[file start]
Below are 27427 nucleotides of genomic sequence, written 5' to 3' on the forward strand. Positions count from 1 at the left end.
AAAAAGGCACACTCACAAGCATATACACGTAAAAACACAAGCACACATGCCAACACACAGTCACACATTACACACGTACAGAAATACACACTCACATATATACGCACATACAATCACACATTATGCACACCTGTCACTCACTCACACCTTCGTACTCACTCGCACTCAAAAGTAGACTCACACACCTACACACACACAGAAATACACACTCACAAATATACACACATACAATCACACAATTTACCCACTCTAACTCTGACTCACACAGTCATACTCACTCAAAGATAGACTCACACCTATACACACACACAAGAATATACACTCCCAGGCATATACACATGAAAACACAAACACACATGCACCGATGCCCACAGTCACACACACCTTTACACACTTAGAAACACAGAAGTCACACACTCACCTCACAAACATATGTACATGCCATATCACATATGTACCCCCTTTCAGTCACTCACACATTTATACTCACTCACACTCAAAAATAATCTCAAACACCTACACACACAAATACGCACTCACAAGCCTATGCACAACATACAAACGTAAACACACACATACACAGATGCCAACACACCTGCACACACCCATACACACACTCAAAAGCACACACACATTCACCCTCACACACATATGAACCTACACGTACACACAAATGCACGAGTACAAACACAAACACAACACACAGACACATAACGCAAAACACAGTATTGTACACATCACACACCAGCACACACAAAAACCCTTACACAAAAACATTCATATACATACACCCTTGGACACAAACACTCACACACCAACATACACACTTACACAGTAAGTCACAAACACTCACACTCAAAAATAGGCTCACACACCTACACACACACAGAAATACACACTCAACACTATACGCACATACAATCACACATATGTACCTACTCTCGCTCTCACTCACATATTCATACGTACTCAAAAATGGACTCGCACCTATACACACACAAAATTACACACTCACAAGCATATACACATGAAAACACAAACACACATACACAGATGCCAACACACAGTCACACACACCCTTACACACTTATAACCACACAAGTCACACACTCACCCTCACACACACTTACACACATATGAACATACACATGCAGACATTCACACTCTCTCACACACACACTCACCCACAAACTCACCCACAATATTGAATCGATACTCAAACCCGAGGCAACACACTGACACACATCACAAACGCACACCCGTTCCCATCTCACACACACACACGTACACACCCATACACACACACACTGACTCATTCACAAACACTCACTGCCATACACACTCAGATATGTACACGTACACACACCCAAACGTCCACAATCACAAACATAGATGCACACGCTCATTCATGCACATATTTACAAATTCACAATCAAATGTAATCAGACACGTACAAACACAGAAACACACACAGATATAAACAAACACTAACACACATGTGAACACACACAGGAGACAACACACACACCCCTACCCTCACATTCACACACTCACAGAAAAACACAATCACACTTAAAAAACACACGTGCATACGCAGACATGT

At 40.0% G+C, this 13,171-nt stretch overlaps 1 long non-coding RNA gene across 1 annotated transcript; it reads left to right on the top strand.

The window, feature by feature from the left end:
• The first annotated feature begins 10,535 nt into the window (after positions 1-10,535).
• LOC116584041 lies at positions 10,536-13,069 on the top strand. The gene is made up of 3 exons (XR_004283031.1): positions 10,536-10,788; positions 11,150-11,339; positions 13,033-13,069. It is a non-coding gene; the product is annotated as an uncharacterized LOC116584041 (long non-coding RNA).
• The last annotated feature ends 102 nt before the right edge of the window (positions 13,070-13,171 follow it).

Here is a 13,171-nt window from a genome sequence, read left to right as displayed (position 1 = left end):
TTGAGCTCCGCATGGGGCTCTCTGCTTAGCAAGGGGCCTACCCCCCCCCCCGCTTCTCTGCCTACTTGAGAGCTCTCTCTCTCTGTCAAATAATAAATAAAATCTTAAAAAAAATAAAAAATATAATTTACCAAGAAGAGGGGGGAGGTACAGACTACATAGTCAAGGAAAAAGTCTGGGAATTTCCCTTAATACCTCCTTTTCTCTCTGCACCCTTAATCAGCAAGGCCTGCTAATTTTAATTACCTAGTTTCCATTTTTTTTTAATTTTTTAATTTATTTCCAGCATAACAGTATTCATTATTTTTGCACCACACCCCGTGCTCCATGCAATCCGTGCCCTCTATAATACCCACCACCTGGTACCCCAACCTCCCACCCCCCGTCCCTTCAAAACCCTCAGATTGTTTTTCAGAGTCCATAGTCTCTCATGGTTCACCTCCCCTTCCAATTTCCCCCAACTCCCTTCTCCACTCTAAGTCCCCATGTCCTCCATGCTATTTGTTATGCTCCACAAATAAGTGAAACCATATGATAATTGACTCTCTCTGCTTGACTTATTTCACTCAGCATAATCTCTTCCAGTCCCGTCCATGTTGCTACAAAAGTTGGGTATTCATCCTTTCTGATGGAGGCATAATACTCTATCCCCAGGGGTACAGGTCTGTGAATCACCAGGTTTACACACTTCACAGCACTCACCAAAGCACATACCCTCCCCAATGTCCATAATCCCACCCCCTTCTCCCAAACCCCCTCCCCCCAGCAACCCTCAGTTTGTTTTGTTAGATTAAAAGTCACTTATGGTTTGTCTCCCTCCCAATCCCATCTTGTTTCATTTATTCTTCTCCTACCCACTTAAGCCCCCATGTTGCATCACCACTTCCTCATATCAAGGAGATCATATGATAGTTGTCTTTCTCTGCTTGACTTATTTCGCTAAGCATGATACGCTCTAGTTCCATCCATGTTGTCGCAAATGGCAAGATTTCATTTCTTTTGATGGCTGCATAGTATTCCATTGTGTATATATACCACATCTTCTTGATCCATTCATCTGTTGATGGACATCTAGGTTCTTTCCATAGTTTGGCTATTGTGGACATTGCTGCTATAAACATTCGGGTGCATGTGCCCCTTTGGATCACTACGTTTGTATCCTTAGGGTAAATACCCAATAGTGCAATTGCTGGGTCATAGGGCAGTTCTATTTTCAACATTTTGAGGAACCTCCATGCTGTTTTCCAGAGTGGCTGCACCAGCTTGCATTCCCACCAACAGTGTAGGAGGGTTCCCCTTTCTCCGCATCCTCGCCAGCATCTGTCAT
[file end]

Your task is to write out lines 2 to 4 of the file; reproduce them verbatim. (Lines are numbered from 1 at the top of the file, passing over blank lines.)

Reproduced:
AAAAAGGCACACTCACAAGCATATACACGTAAAAACACAAGCACACATGCCAACACACAGTCACACATTACACACGTACAGAAATACACACTCACATATATACGCACATACAATCACACATTATGCACACCTGTCACTCACTCACACCTTCGTACTCACTCGCACTCAAAAGTAGACTCACACACCTACACACACACAGAAATACACACTCACAAATATACACACATACAATCACACAATTTACCCACTCTAACTCTGACTCACACAGTCATACTCACTCAAAGATAGACTCACACCTATACACACACACAAGAATATACACTCCCAGGCATATACACATGAAAACACAAACACACATGCACCGATGCCCACAGTCACACACACCTTTACACACTTAGAAACACAGAAGTCACACACTCACCTCACAAACATATGTACATGCCATATCACATATGTACCCCCTTTCAGTCACTCACACATTTATACTCACTCACACTCAAAAATAATCTCAAACACCTACACACACAAATACGCACTCACAAGCCTATGCACAACATACAAACGTAAACACACACATACACAGATGCCAACACACCTGCACACACCCATACACACACTCAAAAGCACACACACATTCACCCTCACACACATATGAACCTACACGTACACACAAATGCACGAGTACAAACACAAACACAACACACAGACACATAACGCAAAACACAGTATTGTACACATCACACACCAGCACACACAAAAACCCTTACACAAAAACATTCATATACATACACCCTTGGACACAAACACTCACACACCAACATACACACTTACACAGTAAGTCACAAACACTCACACTCAAAAATAGGCTCACACACCTACACACACACAGAAATACACACTCAACACTATACGCACATACAATCACACATATGTACCTACTCTCGCTCTCACTCACATATTCATACGTACTCAAAAATGGACTCGCACCTATACACACACAAAATTACACACTCACAAGCATATACACATGAAAACACAAACACACATACACAGATGCCAACACACAGTCACACACACCCTTACACACTTATAACCACACAAGTCACACACTCACCCTCACACACACTTACACACATATGAACATACACATGCAGACATTCACACTCTCTCACACACACACTCACCCACAAACTCACCCACAATATTGAATCGATACTCAAACCCGAGGCAACACACTGACACACATCACAAACGCACACCCGTTCCCATCTCACACACACACACGTACACACCCATACACACACACACTGACTCATTCACAAACACTCACTGCCATACACACTCAGATATGTACACGTACACACACCCAAACGTCCACAATCACAAACATAGATGCACACGCTCATTCATGCACATATTTACAAATTCACAATCAAATGTAATCAGACACGTACAAACACAGAAACACACACAGATATAAACAAACACTAACACACATGTGAACACACACAGGAGACAACACACACACCCCTACCCTCACATTCACACACTCACAGAAAAACACAATCACACTTAAAAAACACACGTGCATACGCAGACATGT

At 40.0% G+C, this 13,171-nt stretch overlaps 1 long non-coding RNA gene across 1 annotated transcript; it reads left to right on the top strand.

The window, feature by feature from the left end: